Allan Mackay was born in Tongue, son of John Mackay and Angusina Mackay (married Thurso 1883)of Strathan, Melness, Sutherlandshire. He was employed in Tongue as a shepherd and was also in the Lovat Scouts prior to the outbreak of war.
He enlisted into the Army at the outbreak of war, after a spell with the Lovat Scouts he was transferred to the 6 Battalion, Queens Own Cameron Highlanders which was a part of the 44 Brigade, 15 (Scottish) Division. The Division arrived in France and the trenches of the Western Front on the 10 of July 1915, going into action for the first time at the Battle of Loos in September.
On the 1 of July 1916 the 6 Camerons were in reserve for the Battle of the Somme, moving into the front line for the Battle of Martinpuich on the 15 of September. The 15 Division attacked the village of Martinpuich aided by a tank, seizing the objective as well as a German headquarters complex.
The Division then broke the enemy second line, capturing 700 prisoners from the German 122 and 133 Reserve Brigades, the 17, 18 and 23 Bavarian Regiments, the 40 Reserve Artillery Regiment and the 67th Machine Gun Company. The 15 (Scottish) Division losses were 37 officers and 1,300 other ranks, in some of the heaviest fighting of the Somme campaign. (See also Peter Burr, Tongue and Murdo Mackay, Skerray).
On the 9 of April 1917 the 6 Camerons were in the Arras sector, with the 15 (Scottish) Division attached to the Third Army. The British plan was to attack the Hindenburg Line from out of the Arras suburbs, down the Roclincourt valley with the 15 Division attacking Railway Triangle.
The 6 Camerons sent working parties into the trenches on the 1 of April tasked with carrying Liven’s Gas projectors into firing positions at the front. The remainder of the battalion was placed in the town centre of Arras living in cellars on the Grande Place.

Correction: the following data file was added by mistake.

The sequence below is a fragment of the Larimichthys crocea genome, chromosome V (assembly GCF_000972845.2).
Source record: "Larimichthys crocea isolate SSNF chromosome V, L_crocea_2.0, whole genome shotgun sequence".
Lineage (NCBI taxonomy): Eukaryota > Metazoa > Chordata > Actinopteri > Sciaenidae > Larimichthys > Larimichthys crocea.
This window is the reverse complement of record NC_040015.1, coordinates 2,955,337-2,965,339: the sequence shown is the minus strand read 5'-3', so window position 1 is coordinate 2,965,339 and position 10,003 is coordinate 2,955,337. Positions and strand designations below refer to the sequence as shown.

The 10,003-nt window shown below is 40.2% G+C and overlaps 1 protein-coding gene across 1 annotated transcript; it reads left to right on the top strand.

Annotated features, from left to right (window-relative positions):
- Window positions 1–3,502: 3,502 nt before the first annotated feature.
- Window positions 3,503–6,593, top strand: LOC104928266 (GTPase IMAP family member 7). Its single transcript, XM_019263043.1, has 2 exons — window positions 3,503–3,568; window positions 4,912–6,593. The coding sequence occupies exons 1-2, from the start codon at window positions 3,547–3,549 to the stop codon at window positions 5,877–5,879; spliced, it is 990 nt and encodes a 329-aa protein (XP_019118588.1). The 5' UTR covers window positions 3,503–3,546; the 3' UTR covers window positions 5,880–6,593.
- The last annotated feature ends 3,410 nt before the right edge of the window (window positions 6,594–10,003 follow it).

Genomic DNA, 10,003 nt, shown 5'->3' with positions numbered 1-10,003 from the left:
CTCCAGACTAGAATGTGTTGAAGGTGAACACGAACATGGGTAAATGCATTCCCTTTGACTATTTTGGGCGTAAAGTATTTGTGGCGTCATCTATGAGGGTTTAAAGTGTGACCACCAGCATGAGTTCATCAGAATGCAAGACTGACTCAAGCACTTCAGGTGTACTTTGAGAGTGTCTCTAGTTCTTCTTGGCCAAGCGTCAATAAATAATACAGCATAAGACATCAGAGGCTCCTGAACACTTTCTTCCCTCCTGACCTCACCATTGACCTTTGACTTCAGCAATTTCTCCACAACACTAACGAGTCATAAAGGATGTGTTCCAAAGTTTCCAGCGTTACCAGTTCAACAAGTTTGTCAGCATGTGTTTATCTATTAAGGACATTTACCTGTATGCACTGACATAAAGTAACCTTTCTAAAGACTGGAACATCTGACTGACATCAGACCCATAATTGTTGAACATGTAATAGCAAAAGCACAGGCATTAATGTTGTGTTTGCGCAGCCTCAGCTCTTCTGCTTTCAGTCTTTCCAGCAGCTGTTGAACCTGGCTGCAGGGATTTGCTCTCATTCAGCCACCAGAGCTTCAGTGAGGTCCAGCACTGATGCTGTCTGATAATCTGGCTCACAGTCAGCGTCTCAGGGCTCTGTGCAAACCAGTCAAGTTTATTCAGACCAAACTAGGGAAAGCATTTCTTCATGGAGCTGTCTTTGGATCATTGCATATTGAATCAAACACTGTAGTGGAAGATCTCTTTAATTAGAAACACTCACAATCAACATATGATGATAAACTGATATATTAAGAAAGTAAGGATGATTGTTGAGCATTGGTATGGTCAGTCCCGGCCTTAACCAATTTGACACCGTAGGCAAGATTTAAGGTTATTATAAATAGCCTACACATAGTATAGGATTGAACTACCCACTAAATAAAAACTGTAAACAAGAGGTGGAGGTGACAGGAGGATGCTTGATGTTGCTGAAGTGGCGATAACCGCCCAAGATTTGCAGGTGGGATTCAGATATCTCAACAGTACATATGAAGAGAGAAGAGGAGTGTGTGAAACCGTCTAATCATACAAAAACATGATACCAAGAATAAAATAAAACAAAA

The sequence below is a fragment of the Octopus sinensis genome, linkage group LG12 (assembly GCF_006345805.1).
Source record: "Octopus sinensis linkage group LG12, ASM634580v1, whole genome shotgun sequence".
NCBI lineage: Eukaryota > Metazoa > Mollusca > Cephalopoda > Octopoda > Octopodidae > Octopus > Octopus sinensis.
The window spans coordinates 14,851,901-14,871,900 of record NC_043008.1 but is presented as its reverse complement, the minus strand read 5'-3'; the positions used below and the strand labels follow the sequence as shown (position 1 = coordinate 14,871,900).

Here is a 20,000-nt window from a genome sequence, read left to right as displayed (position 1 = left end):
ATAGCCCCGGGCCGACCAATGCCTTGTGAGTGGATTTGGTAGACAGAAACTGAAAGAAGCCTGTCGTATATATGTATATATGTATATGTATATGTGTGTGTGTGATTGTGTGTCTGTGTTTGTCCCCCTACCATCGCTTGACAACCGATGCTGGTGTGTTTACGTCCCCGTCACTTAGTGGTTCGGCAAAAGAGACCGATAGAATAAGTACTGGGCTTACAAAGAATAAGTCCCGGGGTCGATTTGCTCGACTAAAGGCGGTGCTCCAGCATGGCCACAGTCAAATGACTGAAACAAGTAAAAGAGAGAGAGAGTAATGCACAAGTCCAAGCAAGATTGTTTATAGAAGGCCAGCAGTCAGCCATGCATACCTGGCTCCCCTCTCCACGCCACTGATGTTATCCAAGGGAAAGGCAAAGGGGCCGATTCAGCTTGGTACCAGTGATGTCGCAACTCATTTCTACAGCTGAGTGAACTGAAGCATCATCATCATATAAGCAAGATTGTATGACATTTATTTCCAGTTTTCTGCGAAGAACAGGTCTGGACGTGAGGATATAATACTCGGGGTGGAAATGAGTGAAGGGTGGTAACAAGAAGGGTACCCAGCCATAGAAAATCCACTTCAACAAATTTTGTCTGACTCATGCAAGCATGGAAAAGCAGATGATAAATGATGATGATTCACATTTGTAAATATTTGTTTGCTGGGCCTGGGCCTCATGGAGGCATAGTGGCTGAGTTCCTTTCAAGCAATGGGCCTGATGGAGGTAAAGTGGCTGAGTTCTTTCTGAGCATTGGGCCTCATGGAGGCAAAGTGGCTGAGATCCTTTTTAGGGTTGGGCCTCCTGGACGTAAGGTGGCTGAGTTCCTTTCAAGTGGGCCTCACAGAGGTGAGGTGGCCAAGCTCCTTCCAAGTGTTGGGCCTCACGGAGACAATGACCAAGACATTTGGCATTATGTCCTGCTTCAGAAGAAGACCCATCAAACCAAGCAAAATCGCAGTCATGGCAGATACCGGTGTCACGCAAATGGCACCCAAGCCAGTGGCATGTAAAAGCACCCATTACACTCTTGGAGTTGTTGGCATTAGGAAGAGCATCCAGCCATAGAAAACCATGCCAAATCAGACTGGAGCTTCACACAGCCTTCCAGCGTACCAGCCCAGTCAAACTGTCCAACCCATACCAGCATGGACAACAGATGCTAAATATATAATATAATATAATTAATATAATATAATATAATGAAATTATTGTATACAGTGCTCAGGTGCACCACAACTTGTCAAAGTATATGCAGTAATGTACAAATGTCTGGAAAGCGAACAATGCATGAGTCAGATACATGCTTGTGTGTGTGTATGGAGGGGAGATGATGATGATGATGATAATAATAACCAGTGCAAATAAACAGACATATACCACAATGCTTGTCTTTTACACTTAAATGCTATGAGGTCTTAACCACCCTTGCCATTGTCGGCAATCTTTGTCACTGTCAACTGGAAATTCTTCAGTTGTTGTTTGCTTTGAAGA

On the 3 of April, working parties began to carry gas shells up to the projectors ready for an artillery bombardment the following day. This bombardment continued for the next four days with the Germans shelling Arras at intervals with 5. 9-inch shells the 6 Cameron suffered light casualties, with seven men killed and twenty- three wounded.
At 5:30am on the 9 of April the battalion moved into the assembly trenches and then attacked the enemy via Income Tax and Inns of Court trenches. The attack faltered under heavy machine-gun fire until a tank named ‘Lusitania’ came up with the reserves and destroyed the enemy positions.
Battalion Headquarters called for artillery support to be fired on the German defensive positions and artillery in ‘Battery Valley’ behind Observation Ridge. The Camerons then attacked at bayonet point, forcing the enemy gunners to abandon their guns in their haste to flee from the charging Highlanders. Forty prisoners were taken in dugouts and the positions consolidated; up to this time only the left Front Company had taken casualties of one officer and forty other ranks.
Battalion Headquarters was set up at Point 12, the remainder of the Cameron Highlanders consolidated the line at Half Trench and Fred’s Wood by 3pm, at 4pm these orders were cancelled and the battalion moved to dig in and garrison the village of Feuchy. The attack East of Arras continued the following day with the 6 Camerons remaining in the forefront of the attack until 2am on the 12 of April when they were relieved and returned to barracks in Arras.
Private Allan Mackay was wounded in action by a sniper on the 9 of April 1917 and taken to a casualty clearing station where he died from his wounds the following day. His parents were initially informed that he was only wounded and for several weeks tried in vain to find out what had happened to him, but with no success. The 6 Battalion chaplain had tried to get in touch with the family during this time but the news of Allan’s death had failed to get through.
Allan Mackay had two brothers who served in the First World War; John served with the Canadian Army and was severely wounded in 1917 but survived to return home. Murdo served with the Lovat Scouts in Gallipoli, Salonika and finally on the Western Front returning home to his family in 1918. There were also two younger sisters who were living in Melness with their parents.